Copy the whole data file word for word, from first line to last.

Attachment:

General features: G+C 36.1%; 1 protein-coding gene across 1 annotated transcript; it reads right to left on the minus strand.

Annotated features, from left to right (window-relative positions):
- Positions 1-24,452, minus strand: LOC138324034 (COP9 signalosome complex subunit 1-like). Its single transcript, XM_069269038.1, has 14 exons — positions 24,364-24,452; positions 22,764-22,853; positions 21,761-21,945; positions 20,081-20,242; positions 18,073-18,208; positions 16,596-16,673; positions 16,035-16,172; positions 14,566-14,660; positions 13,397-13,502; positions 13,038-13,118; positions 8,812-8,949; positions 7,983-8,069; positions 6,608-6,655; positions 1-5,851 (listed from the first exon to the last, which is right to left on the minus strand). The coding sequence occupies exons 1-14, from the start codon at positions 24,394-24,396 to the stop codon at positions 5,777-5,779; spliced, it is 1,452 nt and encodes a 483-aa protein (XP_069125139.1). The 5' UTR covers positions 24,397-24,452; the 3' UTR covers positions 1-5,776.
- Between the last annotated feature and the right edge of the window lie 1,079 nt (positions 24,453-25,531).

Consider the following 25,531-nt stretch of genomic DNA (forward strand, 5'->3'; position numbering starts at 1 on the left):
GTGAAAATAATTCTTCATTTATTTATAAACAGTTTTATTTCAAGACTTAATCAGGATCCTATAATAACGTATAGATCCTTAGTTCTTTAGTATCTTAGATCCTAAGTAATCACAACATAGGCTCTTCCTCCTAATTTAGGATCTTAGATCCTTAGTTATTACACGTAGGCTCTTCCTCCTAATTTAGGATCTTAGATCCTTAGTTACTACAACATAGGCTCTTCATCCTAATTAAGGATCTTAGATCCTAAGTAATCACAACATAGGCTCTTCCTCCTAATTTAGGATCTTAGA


General features: G+C 36.1%; 1 protein-coding gene across 1 annotated transcript; it reads right to left on the minus strand.

Annotated features, from left to right (window-relative positions):
- Positions 1-24,452, minus strand: LOC138324034 (COP9 signalosome complex subunit 1-like). Its single transcript, XM_069269038.1, has 14 exons — positions 24,364-24,452; positions 22,764-22,853; positions 21,761-21,945; positions 20,081-20,242; positions 18,073-18,208; positions 16,596-16,673; positions 16,035-16,172; positions 14,566-14,660; positions 13,397-13,502; positions 13,038-13,118; positions 8,812-8,949; positions 7,983-8,069; positions 6,608-6,655; positions 1-5,851 (listed from the first exon to the last, which is right to left on the minus strand). The coding sequence occupies exons 1-14, from the start codon at positions 24,394-24,396 to the stop codon at positions 5,777-5,779; spliced, it is 1,452 nt and encodes a 483-aa protein (XP_069125139.1). The 5' UTR covers positions 24,397-24,452; the 3' UTR covers positions 1-5,776.
- Between the last annotated feature and the right edge of the window lie 1,079 nt (positions 24,453-25,531).

Consider the following 25,531-nt stretch of genomic DNA (forward strand, 5'->3'; position numbering starts at 1 on the left):
GTGAAAATAATTCTTCATTTATTTATAAACAGTTTTATTTCAAGACTTAATCAGGATCCTATAATAACGTATAGATCCTTAGTTCTTTAGTATCTTAGATCCTAAGTAATCACAACATAGGCTCTTCCTCCTAATTTAGGATCTTAGATCCTTAGTTATTACACGTAGGCTCTTCCTCCTAATTTAGGATCTTAGATCCTTAGTTACTACAACATAGGCTCTTCATCCTAATTAAGGATCTTAGATCCTAAGTAATCACAACATAGGCTCTTCCTCCTAATTTAGGATCTTAGA